Make sure to check out a groundbreaking exhibition inspired by Japan's most celebrated work of literature at The Metropolitan Museum of Art, currently on view through June 16! Bringing together more than 120 works from numerous public and private collections in Japan and the U.S., this exhibition explores the tale's continuing influence on Japanese art since its creation.

On Saturday, June 8 at 2 PM, acclaimed manga artist Yamato Waki speaks about her artistic process and one of her most popular works, The Tale of Genji: Dreams at Dawn (Genji Monogatari: Asaki yumemishi), a manga version of the celebrated 11th-century tale. The conversation is hosted bProfessor Melissa McCormick, Professor of Japanese Art and Culture at Harvard University and co-curator of the exhibition. Space is limited and advance registration is required for this free lecture, Artist on Artworks - Yamato Waki.

Co-organized by The Metropolitan Museum of Art and The Japan Foundation, the exhibition is part of Japan 2019, a series of events highlighting Japanese arts and culture in the U.S. throughout 2019.

Image: Tosa Mitsuoki (1617-1691). Portrait-Icon of Murasaki Shikibu (detail). Edo Period (1615-1868), 17th century. Hanging scroll; ink and color on silk. Ishiyamadera Temple, Shiga Prefecture, Courtesy of Ishiyamadera Temple, photo by Kanai Morio.

On view through June 30
The Cleveland Museum of Art (Cleveland, OH)

The aesthetic world of Shinto is a key feature of Japanese art. This exhibition seeks to offer insight into divinities unique to Japan and to convey their wondrous appeal through some 125 works of art from both Japanese and American collections, including paintings, sculptures, decorative arts, as well as masks and costumes used in Shinto rites from the 10th through 19th centuries. Some of the highlights are treasures and ritual items used in the worship of deities, including artwork related to the Kasuga Deity, the protective deity of the Fujiwara clan enshrined at Kasuga Taisha. This exhibition is organized by the Cleveland Museum of Art, with the special support of The Japan Foundation. This exhibition is part of Japan 2019, a series of events highlighting Japanese arts and culture in the U.S. throughout 2019.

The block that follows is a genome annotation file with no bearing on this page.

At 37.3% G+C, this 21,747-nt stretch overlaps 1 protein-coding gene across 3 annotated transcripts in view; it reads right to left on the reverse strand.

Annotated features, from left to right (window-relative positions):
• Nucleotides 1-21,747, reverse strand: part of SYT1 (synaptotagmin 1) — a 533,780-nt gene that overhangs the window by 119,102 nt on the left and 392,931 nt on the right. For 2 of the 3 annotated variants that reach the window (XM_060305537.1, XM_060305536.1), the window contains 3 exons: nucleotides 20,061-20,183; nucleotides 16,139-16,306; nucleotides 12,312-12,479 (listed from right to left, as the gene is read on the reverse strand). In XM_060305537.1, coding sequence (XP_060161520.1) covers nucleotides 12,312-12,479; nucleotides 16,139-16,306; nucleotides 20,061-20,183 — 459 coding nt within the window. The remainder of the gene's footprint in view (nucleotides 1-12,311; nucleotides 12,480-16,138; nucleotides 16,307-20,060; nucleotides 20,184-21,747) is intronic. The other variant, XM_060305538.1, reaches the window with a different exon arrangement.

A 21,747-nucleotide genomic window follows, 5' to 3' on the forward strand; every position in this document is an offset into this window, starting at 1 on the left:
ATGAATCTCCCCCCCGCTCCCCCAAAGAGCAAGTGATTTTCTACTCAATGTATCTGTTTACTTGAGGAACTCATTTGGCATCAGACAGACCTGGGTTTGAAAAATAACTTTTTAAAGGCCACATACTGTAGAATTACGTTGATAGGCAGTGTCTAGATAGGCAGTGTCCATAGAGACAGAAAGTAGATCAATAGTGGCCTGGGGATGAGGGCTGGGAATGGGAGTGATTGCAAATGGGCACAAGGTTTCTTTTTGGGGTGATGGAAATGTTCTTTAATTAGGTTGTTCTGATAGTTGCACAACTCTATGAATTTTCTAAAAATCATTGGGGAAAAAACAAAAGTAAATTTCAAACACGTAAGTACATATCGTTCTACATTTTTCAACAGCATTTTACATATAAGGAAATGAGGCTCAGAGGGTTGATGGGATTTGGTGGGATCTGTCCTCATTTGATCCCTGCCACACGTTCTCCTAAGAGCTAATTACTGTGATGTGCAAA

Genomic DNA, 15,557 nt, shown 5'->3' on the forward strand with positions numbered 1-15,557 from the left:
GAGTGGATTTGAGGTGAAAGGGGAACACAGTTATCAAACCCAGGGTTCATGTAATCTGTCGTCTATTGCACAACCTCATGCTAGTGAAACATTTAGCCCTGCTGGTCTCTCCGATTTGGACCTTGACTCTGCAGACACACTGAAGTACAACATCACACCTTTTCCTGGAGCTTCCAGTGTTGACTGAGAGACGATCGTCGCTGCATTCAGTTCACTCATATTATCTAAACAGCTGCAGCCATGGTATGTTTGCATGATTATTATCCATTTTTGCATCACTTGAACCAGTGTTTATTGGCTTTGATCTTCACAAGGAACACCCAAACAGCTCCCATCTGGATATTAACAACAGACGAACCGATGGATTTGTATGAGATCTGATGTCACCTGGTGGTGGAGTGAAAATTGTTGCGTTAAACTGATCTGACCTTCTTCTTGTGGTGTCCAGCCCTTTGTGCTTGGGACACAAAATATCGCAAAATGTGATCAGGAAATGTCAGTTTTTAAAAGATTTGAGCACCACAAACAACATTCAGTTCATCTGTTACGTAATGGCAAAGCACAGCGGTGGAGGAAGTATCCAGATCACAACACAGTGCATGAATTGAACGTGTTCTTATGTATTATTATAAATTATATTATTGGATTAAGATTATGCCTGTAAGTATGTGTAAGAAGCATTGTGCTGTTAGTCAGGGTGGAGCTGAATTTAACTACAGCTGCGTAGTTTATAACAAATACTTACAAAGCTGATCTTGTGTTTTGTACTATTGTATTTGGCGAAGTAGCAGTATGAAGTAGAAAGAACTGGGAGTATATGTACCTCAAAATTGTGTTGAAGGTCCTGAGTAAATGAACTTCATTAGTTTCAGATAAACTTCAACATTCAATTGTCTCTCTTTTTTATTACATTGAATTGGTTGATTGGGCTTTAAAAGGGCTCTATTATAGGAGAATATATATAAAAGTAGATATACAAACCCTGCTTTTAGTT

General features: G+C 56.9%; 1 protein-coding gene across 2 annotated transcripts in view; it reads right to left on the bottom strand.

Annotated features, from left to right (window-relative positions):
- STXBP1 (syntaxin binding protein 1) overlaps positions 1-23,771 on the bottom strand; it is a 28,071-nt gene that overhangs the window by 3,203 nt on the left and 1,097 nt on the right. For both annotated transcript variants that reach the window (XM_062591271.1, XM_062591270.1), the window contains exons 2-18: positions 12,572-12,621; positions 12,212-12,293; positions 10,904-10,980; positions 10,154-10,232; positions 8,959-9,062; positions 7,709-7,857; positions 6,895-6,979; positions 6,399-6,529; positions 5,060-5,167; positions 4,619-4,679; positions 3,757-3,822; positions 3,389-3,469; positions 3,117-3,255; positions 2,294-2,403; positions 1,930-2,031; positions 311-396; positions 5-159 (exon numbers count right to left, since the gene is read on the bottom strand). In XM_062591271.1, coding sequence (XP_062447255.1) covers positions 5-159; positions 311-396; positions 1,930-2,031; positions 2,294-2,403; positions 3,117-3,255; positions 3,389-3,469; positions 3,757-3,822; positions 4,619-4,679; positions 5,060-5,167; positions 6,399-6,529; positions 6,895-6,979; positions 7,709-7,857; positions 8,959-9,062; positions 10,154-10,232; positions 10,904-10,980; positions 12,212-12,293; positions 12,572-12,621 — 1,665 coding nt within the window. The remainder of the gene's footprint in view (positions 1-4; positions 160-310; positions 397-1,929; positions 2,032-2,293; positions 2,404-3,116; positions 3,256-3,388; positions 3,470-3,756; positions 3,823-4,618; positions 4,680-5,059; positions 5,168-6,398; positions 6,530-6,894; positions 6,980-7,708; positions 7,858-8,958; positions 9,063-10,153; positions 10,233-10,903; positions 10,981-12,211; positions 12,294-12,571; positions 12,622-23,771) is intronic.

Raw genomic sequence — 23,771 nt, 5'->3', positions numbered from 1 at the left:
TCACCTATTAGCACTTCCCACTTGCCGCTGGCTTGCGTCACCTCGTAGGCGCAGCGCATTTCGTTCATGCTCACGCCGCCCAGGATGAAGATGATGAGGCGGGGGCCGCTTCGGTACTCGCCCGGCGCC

Image:  Horse Races at Kamo  (right screen), c.1634-44. Edo period (1615-1868).
Silding door panels remounted as a pair of six-panel folding screens, ink, color, and gold on gilded paper; image: 176.5 x 337.3 cm (each). The Cleveland Museum of Art, Purchase from the J. H. Wade Fund, 1976.95.
June 20 - July 17
The Nippon Gallery at The Nippon Club (New York, NY)

© Allan West
This exhibition presents various aspects of natural mineral pigments in the forms of various arts, such as Nihonga painting, craftwork, calligraphy and nanotechnology-based inkjet printing. It will introduce visitors to traditional Japanese art and the new aesthetics of colors of the earth. This exhibition is nominally supported by The Japan Foundation, New York.

June 28 - September 15
Cincinnati Art Museum (Cincinnati, OH)

This exhibition celebrates the enduring influence of the kimono on fashion, displaying Japanese kimono side-by-side with Western fashionable garments from the 1870s to today. Inspired by materials, forms and decorative motifs since the opening of Japan in the mid-nineteenth century, Western fashion designers, alongside other artists, have produced works that acknowledge a Japanese persuasion. Featured designers include Gabrielle Chanel, John Galliano, Sarah Burton for Alexander McQueen, Iris van Herpen, Issey Miyake, and Rei Kawakubo, among others. This exhibition is supported through the JFNY Grant for Arts and Culture.